Green Chiles Mean Go

The spicy joys of guiso verde
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Every year when Hatch green chile season rolls around, Oklahomans are reminded that many dishes – including macaroni and cheese – are made better by these spicy wonders from New Mexico’s Hatch Valley. But the tradition of cooking with green chiles is deeply embedded in the cultures of Mexico and New Mexico; Hatch is only one of several varieties that can be used to make chile verde or guiso verde.

 

The difference is primarily in usage. Guiso verde is a stew traditionally made with braised pork, peppers and tomatillos, but the same ingredients combine with tortillas to make chile verde tacos – or, in the case of Taqueria Rafita’s, with potatoes and a huge tortilla to make a chili verde burrito. 

 

Rafita’s has been on N. Pennsylvania Ave., for seven years, and the family had a food truck nearby for three years before leasing the current space (1222 N Penn). The trick to the menu is that chile verde tacos aren’t available, but the platter comes with fresh tortillas, which means you get five or six tacos just by building your own. Theirs is one of the very best in town, but it does run spicy.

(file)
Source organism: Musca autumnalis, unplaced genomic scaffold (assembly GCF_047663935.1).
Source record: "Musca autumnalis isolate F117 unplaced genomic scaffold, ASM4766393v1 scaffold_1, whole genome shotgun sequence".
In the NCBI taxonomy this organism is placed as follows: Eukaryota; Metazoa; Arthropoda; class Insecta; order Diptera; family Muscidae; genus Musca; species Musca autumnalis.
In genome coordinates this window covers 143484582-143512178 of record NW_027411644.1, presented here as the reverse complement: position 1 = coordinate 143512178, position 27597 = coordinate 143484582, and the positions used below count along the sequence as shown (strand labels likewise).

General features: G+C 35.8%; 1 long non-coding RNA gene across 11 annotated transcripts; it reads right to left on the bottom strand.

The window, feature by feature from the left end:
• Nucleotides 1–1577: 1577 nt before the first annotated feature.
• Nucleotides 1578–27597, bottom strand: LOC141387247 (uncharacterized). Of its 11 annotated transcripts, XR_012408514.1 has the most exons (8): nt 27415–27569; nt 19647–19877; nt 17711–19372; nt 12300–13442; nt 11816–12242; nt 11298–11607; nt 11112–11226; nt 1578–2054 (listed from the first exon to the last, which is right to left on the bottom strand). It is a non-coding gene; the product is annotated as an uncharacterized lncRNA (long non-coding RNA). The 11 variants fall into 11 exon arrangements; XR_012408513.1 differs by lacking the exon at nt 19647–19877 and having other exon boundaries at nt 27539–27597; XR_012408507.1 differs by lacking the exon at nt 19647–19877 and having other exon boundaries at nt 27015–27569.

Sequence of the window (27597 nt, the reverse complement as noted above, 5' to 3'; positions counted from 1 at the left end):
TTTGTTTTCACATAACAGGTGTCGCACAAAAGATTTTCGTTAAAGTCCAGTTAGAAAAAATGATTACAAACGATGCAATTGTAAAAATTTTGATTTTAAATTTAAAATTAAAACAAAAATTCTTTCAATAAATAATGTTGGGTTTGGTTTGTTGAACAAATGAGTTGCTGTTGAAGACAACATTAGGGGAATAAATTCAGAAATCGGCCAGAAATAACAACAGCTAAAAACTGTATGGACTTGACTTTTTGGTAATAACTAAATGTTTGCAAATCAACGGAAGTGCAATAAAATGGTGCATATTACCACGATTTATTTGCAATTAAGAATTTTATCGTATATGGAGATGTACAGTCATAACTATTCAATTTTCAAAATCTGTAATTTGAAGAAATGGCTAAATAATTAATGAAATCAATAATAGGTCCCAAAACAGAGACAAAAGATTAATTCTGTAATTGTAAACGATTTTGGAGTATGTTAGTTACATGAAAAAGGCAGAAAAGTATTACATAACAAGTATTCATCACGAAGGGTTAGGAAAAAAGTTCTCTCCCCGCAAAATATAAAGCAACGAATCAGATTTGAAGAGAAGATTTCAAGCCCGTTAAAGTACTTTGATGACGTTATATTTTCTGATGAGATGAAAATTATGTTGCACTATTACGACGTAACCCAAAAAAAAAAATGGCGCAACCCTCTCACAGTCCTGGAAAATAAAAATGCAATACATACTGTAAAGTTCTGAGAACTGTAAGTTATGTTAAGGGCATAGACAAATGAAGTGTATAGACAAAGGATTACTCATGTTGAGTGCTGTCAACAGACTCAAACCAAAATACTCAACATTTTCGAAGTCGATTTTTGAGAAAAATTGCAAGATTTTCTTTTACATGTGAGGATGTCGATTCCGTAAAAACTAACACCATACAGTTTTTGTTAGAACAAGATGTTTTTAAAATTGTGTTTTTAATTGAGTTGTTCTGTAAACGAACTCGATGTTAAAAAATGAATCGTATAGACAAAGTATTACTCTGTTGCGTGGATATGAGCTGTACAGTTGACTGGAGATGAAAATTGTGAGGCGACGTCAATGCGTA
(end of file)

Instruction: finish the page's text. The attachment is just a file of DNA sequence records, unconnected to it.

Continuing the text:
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Stockyards City is home to Los Comales (1504 S Agnew), another family-owned taqueria with stellar chile verde. The heat is less pronounced, but not the flavor, and the tacos are stuffed with savory pork and tangy, spicy green sauce. Unlike the street tacos around town, these are similar in portion size to what you get in a Tex-Mex spot.

 

There are two ways to fully enjoy Birrieria Diaz (6700 NW 39th Expressway), and both involve going with a party of four or more. First, get the lamb birria, a dish made with spicy ground lamb that’s traditional in northern Mexico. The second involves getting the birria and guiso verde so everyone at the table can have birria and tacos. Diaz’s guiso verde recipe is on the mild side, so it serves as a good introduction to the dish – and of course, fresh tortillas come with every order.

 

Mexican food, like American food, has big differences from region to region. A tour of taquerias down SW 29 Street or SW 44 Street can make those differences apparent. Taqueria Cardenas SLP (1233 SW 29th) serves traditional Oaxacan food, including mulitas – think of it as a small, crispy quesadilla made with corn tortillas. They come three to an order at Cardenas, and while the chile verde is the subject here, you’d make a mistake not ordering two green and one red, or vice versa. Their chile verde leans heavily on tomatillos, so it’s very mild. The hot sauces on the table will help if you want more heat.

We asked Chris Castro for his guiso verde recipe (pictured), which you can find on the 405 Magazine website. It’s a relatively easy dish to make at home, and given its flexibility, a pot of it means tacos, burritos, tortas and even bowls of stew.

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